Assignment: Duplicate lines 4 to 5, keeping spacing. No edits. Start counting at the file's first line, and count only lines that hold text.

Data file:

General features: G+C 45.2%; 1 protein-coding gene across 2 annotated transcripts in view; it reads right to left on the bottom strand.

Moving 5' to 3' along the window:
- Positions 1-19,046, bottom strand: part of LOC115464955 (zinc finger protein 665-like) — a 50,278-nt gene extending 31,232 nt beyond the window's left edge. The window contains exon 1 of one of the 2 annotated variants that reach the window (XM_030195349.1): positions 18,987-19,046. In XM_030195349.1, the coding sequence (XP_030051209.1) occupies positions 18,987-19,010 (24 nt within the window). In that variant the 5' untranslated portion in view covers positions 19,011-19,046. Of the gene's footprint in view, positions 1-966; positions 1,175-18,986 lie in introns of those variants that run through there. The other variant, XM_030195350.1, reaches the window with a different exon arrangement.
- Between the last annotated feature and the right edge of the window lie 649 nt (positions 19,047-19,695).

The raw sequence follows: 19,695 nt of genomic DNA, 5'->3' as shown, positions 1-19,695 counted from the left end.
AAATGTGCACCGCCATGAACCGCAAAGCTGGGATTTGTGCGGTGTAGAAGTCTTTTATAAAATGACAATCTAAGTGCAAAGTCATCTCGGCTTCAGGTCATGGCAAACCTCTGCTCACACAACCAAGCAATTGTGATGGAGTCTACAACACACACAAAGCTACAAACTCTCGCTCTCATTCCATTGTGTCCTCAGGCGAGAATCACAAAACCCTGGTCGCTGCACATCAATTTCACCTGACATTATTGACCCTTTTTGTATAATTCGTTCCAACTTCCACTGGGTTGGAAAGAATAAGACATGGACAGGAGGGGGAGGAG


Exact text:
- Between the last annotated feature and the right edge of the window lie 649 nt (positions 19,047-19,695).

The raw sequence follows: 19,695 nt of genomic DNA, 5'->3' as shown, positions 1-19,695 counted from the left end.